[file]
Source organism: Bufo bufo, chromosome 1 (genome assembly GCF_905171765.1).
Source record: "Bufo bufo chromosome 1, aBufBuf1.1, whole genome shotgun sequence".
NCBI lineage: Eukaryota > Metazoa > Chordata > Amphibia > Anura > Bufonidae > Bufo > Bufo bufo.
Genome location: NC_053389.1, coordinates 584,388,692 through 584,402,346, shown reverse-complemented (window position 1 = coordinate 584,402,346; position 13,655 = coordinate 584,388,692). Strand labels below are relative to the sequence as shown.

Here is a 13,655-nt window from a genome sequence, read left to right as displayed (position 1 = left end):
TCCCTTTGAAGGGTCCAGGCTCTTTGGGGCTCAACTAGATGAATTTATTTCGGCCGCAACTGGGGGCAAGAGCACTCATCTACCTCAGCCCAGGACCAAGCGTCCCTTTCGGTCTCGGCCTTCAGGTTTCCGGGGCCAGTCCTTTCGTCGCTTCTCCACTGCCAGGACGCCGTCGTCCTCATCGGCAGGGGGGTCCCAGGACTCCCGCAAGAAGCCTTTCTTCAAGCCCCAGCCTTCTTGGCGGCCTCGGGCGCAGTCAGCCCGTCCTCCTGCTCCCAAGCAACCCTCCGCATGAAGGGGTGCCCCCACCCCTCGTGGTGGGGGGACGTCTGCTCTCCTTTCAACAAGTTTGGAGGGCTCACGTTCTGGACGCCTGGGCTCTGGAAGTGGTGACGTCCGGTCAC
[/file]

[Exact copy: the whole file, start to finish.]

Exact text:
Source organism: Bufo bufo, chromosome 1 (genome assembly GCF_905171765.1).
Source record: "Bufo bufo chromosome 1, aBufBuf1.1, whole genome shotgun sequence".
NCBI lineage: Eukaryota > Metazoa > Chordata > Amphibia > Anura > Bufonidae > Bufo > Bufo bufo.
Genome location: NC_053389.1, coordinates 584,388,692 through 584,402,346, shown reverse-complemented (window position 1 = coordinate 584,402,346; position 13,655 = coordinate 584,388,692). Strand labels below are relative to the sequence as shown.

Here is a 13,655-nt window from a genome sequence, read left to right as displayed (position 1 = left end):
TCCCTTTGAAGGGTCCAGGCTCTTTGGGGCTCAACTAGATGAATTTATTTCGGCCGCAACTGGGGGCAAGAGCACTCATCTACCTCAGCCCAGGACCAAGCGTCCCTTTCGGTCTCGGCCTTCAGGTTTCCGGGGCCAGTCCTTTCGTCGCTTCTCCACTGCCAGGACGCCGTCGTCCTCATCGGCAGGGGGGTCCCAGGACTCCCGCAAGAAGCCTTTCTTCAAGCCCCAGCCTTCTTGGCGGCCTCGGGCGCAGTCAGCCCGTCCTCCTGCTCCCAAGCAACCCTCCGCATGAAGGGGTGCCCCCACCCCTCGTGGTGGGGGGACGTCTGCTCTCCTTTCAACAAGTTTGGAGGGCTCACGTTCTGGACGCCTGGGCTCTGGAAGTGGTGACGTCCGGTCAC